By Kelly Brassil, PhD, RN, director of medical affairs, Pack Health.
While the world has come to a pause during the COVID-19 pandemic, one thing that does not stop is the presence of chronic conditions. This is particularly true of cancer where many individuals are navigating the cancer continuum during the coronavirus pandemic.
An estimated half million individuals have been diagnosed since the first confirmed case of COVID in the United States earlier this year. Unlike other conditions that can be managed primarily at home, cancer often requires in-person, and sometimes, experimental treatment.
For over a decade, I’ve worked as an oncology nurse, supporting individuals across cancer diagnoses. For those who are newly diagnosed, in treatment, or in survivorship, I’ve compiled some commonly asked questions along with suggestions and tips.
Am I at higher risk for COVID and its complications?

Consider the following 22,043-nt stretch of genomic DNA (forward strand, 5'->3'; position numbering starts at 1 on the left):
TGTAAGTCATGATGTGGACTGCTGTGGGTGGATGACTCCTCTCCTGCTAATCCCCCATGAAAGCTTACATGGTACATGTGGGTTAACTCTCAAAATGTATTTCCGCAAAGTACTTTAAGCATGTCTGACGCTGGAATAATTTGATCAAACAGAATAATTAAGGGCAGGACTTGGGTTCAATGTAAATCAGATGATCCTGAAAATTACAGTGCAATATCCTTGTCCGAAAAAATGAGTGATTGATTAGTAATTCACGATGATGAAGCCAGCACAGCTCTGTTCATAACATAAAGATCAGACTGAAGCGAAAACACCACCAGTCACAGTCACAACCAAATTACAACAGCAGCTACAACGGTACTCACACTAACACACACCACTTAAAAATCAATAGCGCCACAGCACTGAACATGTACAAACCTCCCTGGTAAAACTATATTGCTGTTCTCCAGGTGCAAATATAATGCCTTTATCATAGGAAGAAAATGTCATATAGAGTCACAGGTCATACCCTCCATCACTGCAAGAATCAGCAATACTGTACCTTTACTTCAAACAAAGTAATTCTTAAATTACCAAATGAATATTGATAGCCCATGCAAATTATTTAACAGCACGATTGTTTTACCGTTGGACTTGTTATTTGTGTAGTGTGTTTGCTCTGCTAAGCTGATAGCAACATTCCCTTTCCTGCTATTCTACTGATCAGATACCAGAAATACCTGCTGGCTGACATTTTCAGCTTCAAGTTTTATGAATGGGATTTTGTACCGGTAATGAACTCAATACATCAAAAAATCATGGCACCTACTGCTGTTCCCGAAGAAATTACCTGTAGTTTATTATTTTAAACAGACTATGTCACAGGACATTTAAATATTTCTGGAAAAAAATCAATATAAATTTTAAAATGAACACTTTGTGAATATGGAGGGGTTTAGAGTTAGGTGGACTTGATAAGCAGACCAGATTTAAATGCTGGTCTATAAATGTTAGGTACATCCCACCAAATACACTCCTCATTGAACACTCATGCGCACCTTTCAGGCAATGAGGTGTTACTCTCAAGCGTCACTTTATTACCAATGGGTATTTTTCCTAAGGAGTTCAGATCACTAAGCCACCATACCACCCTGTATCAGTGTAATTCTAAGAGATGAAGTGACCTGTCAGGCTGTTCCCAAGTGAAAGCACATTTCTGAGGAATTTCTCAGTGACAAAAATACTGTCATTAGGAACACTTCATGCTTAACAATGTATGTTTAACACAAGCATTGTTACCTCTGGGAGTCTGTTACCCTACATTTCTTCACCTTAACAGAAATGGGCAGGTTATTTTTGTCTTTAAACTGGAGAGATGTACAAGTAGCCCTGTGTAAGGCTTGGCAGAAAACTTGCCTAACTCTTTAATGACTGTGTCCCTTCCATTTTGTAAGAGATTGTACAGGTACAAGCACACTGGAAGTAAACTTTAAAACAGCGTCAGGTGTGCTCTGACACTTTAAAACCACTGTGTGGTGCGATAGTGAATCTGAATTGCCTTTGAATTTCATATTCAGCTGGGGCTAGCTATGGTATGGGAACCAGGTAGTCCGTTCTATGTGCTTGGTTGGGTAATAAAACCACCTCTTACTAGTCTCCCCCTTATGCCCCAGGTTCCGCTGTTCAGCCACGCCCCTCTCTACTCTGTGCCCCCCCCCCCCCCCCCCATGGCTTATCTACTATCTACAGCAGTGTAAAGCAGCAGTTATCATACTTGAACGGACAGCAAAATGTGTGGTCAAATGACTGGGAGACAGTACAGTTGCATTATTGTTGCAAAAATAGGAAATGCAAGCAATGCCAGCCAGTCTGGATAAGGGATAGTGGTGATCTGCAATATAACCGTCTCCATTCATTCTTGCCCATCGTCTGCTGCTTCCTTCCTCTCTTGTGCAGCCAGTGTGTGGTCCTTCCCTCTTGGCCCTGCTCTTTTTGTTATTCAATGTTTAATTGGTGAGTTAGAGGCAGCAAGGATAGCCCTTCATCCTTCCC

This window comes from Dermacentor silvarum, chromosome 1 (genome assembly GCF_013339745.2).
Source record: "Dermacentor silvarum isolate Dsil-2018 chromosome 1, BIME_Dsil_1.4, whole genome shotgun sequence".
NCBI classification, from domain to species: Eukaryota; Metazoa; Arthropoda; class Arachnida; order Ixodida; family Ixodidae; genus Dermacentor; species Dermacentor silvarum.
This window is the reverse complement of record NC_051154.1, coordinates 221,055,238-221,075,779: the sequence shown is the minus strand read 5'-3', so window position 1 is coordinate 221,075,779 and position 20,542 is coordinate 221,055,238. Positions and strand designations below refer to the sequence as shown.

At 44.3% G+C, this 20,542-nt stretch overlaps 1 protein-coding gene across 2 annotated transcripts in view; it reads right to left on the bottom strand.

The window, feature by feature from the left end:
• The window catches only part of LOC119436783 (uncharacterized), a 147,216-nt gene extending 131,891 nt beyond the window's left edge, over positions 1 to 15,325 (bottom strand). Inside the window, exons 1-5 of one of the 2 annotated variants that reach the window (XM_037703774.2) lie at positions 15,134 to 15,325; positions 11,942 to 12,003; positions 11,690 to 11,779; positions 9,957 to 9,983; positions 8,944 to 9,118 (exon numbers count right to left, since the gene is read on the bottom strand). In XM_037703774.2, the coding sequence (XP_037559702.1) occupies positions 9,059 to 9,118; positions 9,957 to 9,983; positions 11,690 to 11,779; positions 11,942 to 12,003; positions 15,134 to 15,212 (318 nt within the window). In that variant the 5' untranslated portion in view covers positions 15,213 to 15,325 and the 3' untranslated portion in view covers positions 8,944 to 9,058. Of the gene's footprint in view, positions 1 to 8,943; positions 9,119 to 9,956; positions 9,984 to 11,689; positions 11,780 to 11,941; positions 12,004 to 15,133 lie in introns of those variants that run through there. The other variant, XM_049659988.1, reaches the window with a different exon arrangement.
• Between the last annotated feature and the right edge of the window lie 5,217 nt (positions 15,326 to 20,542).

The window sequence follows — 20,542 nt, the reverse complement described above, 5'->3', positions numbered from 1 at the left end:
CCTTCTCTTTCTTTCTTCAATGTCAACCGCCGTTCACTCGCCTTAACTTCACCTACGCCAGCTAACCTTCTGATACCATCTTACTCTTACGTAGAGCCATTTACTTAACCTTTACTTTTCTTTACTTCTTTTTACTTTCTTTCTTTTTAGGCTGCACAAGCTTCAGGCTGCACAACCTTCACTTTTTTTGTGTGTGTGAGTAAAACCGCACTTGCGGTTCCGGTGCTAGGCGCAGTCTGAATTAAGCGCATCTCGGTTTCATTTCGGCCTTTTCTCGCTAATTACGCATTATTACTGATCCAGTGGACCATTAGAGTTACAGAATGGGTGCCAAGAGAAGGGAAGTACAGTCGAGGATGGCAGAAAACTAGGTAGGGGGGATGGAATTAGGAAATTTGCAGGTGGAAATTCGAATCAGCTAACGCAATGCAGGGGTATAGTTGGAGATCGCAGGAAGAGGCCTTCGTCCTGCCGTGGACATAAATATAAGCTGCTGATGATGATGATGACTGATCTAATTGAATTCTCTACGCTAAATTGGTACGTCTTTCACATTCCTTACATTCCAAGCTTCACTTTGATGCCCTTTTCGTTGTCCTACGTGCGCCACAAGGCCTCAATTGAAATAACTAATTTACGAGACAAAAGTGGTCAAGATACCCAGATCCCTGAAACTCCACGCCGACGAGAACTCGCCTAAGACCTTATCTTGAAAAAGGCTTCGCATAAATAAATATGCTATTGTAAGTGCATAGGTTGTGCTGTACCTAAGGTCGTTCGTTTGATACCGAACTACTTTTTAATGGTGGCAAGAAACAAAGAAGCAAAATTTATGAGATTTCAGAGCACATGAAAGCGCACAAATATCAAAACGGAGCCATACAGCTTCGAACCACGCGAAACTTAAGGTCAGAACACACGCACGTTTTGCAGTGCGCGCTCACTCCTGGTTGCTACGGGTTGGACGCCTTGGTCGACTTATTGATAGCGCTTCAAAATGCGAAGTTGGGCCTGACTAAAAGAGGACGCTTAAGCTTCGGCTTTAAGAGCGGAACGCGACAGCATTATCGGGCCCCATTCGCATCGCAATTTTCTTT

Preliminary data suggest that individuals with cancer or a history of cancer, especially those in active treatment, may be at higher risk for severe complications of COVID-19. The best way to reduce your risk is to practice social distancing. This also applies to members of your household or your primary caregiver. If you or your caregiver must leave the home, always use precautions like wearing a mask and frequent hand washing to reduce risk of transmission.
Will I still be able to receive treatment and access care?
Health systems are exploring ways to reduce risk of transmission. One way is to reduce the number of individuals coming into hospitals. This can result in changing the timing of in-person treatment or type of treatment you receive. They are thoughtfully coming up with safe, creative ways for individuals to access care and receive treatment, ranging from implementing telehealth to provide a platform to connect with your oncology team, to transitioning to treatment that can be taken orally or infused at home.
If you are receiving care at a facility far from your home, your care might transition to a nearby cancer provider. In some cases, treatment may need to be held or postponed, particularly if you have symptoms or a confirmed case of the virus. You may be asked to undergo COVID-19 testing prior to a procedure or treatment. Your caregiver may not be able to attend your hospital visits or visit you in the hospital. All of these decisions are made to protect you—ensuring you have the strongest possible immune system and reducing risk of COVID-19 transmission.